The family court feud that Australians are following like soap operas because of the huge money involved has a new twist. It seems the battle has suddenly turned lopsided in favour of the family matriarch who at one point was sued by her three adult children for their fair share of the family wealth.
The drama unfolded on Tuesday when Hope Welker, second daughter of Gina Rinehart, Australia's richest person, officially dropped the lawsuit she and two other adult siblings filed against their mother.
It was like watching reruns of the 1980s hit soaps Dynasty and Falcon Crest as the estranged children earlier sought to remove her as head of a family trust Ms Rinehart's father opened for his grandchildren.
Sydney Supreme Court Justice Paul Brereton allowed Ms Welker to withdraw from the lawsuit, leaving only two complainants - her siblings Bianca Rinehart and John Hancock. But Ms Welker said the nature of the litigation is something she is not prepared to withstand personally, and she is not interested in taking either side in the litigation.
However, from documents filed by the mining magnate's lawyers, it turned out that Mr Hancock himself was ready to abandon the case even before it was filed since he was secretly seeking payments from his mother in exchange for not pushing through with the lawsuit.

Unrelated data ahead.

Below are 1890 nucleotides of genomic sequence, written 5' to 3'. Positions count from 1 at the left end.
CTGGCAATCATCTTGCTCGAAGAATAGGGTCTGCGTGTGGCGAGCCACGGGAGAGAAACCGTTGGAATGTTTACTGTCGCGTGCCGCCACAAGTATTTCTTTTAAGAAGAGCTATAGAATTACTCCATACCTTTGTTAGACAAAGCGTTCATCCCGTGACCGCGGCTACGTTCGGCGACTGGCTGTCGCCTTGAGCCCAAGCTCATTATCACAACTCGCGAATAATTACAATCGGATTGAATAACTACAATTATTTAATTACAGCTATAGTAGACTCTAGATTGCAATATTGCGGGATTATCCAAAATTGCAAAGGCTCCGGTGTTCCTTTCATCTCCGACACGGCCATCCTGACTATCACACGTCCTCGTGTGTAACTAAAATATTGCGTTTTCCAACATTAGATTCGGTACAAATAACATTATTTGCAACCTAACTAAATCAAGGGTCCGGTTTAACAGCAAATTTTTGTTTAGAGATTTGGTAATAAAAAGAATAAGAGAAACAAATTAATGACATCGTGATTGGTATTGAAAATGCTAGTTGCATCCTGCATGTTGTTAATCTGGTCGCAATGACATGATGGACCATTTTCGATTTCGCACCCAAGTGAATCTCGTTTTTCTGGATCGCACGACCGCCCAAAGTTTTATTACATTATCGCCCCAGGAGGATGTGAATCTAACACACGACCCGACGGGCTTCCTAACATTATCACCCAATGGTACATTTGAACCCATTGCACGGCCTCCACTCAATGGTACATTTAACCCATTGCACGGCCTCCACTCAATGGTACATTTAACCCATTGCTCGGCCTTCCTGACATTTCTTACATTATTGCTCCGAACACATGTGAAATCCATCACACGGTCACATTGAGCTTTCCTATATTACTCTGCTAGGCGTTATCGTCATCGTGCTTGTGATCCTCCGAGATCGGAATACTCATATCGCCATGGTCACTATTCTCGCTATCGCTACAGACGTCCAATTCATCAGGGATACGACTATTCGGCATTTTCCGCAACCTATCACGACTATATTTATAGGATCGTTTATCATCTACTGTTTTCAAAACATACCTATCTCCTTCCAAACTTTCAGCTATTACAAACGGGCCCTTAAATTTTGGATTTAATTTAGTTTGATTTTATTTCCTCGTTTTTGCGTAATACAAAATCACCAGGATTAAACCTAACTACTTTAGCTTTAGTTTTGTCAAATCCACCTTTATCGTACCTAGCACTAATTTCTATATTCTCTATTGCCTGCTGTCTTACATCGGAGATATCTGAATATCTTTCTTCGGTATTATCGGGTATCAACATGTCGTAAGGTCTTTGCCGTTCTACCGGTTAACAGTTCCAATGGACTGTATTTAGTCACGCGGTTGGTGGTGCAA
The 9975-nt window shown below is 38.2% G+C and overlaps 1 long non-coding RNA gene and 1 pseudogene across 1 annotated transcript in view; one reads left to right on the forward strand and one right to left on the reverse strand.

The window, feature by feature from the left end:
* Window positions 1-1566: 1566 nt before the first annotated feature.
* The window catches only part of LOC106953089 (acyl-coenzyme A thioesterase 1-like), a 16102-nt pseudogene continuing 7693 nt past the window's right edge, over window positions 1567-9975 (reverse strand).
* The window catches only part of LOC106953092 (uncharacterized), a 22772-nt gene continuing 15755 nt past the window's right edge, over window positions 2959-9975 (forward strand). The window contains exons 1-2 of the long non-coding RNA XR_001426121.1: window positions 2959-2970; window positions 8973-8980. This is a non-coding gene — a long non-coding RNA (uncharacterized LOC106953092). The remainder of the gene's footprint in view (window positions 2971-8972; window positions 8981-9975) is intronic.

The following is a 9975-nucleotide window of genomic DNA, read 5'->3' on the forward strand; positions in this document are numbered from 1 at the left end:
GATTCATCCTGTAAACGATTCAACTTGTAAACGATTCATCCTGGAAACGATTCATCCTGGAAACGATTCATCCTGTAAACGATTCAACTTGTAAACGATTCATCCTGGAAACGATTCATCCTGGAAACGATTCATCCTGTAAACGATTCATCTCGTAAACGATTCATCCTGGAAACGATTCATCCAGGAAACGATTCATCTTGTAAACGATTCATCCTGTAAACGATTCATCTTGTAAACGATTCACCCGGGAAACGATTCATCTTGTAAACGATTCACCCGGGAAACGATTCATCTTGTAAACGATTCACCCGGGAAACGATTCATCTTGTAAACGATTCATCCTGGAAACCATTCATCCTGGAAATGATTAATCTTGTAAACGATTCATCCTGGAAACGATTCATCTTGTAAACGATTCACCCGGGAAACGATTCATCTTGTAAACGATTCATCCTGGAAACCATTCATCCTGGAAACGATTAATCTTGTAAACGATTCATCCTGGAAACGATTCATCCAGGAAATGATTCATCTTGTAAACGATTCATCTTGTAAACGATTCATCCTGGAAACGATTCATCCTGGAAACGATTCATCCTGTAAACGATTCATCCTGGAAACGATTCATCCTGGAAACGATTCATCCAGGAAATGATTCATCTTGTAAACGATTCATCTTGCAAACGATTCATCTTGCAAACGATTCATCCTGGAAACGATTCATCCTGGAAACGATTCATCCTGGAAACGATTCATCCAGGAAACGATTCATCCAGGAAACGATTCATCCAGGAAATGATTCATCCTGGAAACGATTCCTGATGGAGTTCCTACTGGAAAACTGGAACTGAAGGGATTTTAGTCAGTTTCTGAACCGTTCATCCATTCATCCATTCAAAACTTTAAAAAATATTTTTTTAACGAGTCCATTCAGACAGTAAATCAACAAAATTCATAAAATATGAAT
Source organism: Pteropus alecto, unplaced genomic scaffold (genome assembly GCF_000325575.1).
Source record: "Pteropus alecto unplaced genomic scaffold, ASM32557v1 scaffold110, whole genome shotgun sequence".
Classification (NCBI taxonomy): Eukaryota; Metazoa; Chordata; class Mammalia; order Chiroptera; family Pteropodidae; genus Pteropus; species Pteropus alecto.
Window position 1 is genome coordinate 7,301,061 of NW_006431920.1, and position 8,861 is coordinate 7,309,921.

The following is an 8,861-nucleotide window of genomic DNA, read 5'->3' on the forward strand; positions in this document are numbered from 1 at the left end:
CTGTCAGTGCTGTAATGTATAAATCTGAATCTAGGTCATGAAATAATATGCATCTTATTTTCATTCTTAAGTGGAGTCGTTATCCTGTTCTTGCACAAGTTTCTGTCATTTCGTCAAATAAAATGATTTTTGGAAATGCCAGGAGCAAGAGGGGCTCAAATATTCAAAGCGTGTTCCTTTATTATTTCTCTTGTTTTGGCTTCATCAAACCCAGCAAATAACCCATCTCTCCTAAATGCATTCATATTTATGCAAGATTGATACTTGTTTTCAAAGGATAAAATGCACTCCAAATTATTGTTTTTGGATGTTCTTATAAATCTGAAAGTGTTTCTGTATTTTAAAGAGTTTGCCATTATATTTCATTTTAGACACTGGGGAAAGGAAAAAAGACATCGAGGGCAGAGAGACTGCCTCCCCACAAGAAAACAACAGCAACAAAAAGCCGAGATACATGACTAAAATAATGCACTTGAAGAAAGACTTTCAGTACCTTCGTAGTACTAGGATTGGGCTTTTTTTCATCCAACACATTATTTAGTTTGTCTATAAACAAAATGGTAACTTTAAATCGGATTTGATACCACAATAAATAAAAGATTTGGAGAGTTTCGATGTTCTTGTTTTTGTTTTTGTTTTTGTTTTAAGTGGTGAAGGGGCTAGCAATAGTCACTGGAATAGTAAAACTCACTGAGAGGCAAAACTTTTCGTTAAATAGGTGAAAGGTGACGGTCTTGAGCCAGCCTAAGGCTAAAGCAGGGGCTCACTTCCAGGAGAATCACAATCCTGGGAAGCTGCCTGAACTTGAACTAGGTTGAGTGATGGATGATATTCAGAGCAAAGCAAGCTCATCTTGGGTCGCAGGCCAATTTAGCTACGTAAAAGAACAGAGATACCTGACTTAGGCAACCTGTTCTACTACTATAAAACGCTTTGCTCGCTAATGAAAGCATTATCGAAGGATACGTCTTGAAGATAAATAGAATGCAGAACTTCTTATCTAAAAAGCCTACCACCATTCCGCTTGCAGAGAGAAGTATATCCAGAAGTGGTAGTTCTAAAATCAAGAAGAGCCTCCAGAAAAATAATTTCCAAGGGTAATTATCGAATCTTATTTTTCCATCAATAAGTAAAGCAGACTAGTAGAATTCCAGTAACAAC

"I've made it pretty clear I'm open to an arrangement, particularly as I've had to wait an extra 10 years than the younger girls who have always been treated better anyway," the email from Mr Hancock read. The email was sent three days before the family trust fund was due to vest in September 2011.
Mr Hancock sought A$15 million sorry payment from his mother for the shabby manner he has been treated the past 15 years, and another $3 million offshore payment yearly. He did not inform his sisters that he was secretly negotiating with his mother because of his doubt over the intellectual capacity to read and understand tax legislation related to capital gains tax.
As the vesting date, which was set on the 25th birthday of Ginia Rinehart - who took Gina's side in the court case - approached, Mr Hancock threatened to up his settling fee by $25,000 until a deal would be reached.
As part of the family feud, Ms Rinehart subpoenaed Fairfax Media journalist Adele Ferguson to hand over her interview notes, emails and texts with her son. Ms Ferguson wrote an unauthorised biography of Australia's richest person and interviewed Mr Hancock to complete the book.
However, Ms Ferguson said she will not reveal her sources or disclose the source of information she used to write the biography. Fairfax Metro editorial director Garry Linnel backed Ms Ferguson on her stand despite the court subpoena.
Last week, Forbes magazine said Ms Rinehart retained her richest person in Australia title, while Ms Welker pulled out from the litigation because she was down to her last $60,000 which was what led to her decision to surrender.